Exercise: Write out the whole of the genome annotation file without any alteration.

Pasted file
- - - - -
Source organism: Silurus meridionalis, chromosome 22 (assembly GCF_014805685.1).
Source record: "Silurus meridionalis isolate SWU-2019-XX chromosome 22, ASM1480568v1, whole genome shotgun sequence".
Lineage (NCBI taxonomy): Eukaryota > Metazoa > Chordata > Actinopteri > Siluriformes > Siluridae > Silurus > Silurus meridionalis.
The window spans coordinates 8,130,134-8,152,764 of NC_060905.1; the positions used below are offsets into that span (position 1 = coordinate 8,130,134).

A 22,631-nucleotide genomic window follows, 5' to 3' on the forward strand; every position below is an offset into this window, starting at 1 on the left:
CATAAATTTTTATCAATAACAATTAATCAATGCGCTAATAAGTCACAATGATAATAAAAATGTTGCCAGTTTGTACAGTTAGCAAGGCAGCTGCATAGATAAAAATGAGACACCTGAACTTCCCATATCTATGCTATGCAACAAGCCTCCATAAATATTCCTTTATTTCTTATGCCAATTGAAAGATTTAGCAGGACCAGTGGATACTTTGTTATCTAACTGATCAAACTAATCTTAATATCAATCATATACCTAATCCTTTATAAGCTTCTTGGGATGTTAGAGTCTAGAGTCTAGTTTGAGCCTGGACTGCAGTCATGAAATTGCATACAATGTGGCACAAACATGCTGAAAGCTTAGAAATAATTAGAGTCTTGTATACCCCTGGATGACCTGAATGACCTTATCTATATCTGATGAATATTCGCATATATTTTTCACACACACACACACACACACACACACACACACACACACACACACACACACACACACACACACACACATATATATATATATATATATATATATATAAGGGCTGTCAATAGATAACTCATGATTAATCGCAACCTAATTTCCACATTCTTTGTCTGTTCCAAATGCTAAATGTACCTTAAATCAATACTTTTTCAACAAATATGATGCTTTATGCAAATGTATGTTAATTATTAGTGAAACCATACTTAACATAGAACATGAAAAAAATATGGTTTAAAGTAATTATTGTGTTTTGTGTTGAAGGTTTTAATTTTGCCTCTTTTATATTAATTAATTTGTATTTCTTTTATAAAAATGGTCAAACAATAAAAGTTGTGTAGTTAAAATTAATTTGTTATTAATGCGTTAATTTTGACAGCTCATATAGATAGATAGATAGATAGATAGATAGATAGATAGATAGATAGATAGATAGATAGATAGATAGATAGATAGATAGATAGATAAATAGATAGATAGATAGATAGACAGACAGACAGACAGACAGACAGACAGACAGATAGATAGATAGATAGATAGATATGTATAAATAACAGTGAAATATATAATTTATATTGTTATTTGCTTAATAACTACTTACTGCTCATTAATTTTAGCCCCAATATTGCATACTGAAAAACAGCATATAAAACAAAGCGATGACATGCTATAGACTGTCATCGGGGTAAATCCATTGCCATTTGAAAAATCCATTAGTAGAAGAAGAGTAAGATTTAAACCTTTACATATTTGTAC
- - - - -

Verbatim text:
Source organism: Silurus meridionalis, chromosome 22 (assembly GCF_014805685.1).
Source record: "Silurus meridionalis isolate SWU-2019-XX chromosome 22, ASM1480568v1, whole genome shotgun sequence".
Lineage (NCBI taxonomy): Eukaryota > Metazoa > Chordata > Actinopteri > Siluriformes > Siluridae > Silurus > Silurus meridionalis.
The window spans coordinates 8,130,134-8,152,764 of NC_060905.1; the positions used below are offsets into that span (position 1 = coordinate 8,130,134).

A 22,631-nucleotide genomic window follows, 5' to 3' on the forward strand; every position below is an offset into this window, starting at 1 on the left:
CATAAATTTTTATCAATAACAATTAATCAATGCGCTAATAAGTCACAATGATAATAAAAATGTTGCCAGTTTGTACAGTTAGCAAGGCAGCTGCATAGATAAAAATGAGACACCTGAACTTCCCATATCTATGCTATGCAACAAGCCTCCATAAATATTCCTTTATTTCTTATGCCAATTGAAAGATTTAGCAGGACCAGTGGATACTTTGTTATCTAACTGATCAAACTAATCTTAATATCAATCATATACCTAATCCTTTATAAGCTTCTTGGGATGTTAGAGTCTAGAGTCTAGTTTGAGCCTGGACTGCAGTCATGAAATTGCATACAATGTGGCACAAACATGCTGAAAGCTTAGAAATAATTAGAGTCTTGTATACCCCTGGATGACCTGAATGACCTTATCTATATCTGATGAATATTCGCATATATTTTTCACACACACACACACACACACACACACACACACACACACACACACACACACACACACACACACACACATATATATATATATATATATATATATATAAGGGCTGTCAATAGATAACTCATGATTAATCGCAACCTAATTTCCACATTCTTTGTCTGTTCCAAATGCTAAATGTACCTTAAATCAATACTTTTTCAACAAATATGATGCTTTATGCAAATGTATGTTAATTATTAGTGAAACCATACTTAACATAGAACATGAAAAAAATATGGTTTAAAGTAATTATTGTGTTTTGTGTTGAAGGTTTTAATTTTGCCTCTTTTATATTAATTAATTTGTATTTCTTTTATAAAAATGGTCAAACAATAAAAGTTGTGTAGTTAAAATTAATTTGTTATTAATGCGTTAATTTTGACAGCTCATATAGATAGATAGATAGATAGATAGATAGATAGATAGATAGATAGATAGATAGATAGATAGATAGATAGATAGATAGATAGATAAATAGATAGATAGATAGATAGACAGACAGACAGACAGACAGACAGACAGACAGATAGATAGATAGATAGATAGATATGTATAAATAACAGTGAAATATATAATTTATATTGTTATTTGCTTAATAACTACTTACTGCTCATTAATTTTAGCCCCAATATTGCATACTGAAAAACAGCATATAAAACAAAGCGATGACATGCTATAGACTGTCATCGGGGTAAATCCATTGCCATTTGAAAAATCCATTAGTAGAAGAAGAGTAAGATTTAAACCTTTACATATTTGTAC